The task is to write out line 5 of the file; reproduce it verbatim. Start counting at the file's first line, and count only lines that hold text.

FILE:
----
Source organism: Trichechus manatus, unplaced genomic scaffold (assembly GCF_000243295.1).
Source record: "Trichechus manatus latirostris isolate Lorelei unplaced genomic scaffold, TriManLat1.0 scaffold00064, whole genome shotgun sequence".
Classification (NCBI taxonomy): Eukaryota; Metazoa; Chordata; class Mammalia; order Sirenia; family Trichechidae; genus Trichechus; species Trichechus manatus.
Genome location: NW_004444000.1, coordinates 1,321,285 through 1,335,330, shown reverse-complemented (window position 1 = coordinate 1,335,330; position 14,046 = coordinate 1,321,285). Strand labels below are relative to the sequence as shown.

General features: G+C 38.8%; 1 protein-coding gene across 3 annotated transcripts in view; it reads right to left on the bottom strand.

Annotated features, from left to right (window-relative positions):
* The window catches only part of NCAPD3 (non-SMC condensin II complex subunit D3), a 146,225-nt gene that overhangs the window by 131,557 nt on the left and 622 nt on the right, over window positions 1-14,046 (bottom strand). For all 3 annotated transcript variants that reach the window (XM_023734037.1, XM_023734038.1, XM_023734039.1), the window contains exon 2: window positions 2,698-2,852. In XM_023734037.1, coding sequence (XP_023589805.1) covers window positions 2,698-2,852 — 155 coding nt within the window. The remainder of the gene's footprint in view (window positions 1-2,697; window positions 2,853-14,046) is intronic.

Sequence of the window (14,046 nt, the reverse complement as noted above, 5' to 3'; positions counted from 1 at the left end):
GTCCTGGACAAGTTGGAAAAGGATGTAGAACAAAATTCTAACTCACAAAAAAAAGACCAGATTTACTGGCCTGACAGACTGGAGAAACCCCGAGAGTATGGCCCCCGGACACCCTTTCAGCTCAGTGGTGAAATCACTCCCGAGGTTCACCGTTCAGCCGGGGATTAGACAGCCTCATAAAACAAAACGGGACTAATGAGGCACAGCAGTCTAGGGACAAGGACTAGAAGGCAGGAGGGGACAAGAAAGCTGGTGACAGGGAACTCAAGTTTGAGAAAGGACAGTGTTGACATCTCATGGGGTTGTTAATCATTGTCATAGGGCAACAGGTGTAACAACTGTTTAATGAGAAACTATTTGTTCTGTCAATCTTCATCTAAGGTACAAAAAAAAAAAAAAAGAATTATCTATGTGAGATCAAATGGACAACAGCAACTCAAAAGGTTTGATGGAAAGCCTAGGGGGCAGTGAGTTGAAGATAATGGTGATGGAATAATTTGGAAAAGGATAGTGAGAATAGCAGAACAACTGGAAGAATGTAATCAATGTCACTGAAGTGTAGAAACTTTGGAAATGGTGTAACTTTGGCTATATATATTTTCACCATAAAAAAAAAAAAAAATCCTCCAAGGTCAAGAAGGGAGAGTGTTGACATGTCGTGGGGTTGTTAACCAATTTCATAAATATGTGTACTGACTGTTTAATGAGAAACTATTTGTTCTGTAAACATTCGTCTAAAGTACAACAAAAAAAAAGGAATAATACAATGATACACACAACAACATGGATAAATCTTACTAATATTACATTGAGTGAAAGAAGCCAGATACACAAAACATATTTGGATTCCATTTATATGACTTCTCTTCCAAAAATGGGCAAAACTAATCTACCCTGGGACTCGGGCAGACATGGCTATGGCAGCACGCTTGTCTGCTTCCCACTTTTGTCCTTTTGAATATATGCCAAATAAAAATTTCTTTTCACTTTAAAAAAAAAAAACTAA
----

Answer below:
General features: G+C 38.8%; 1 protein-coding gene across 3 annotated transcripts in view; it reads right to left on the bottom strand.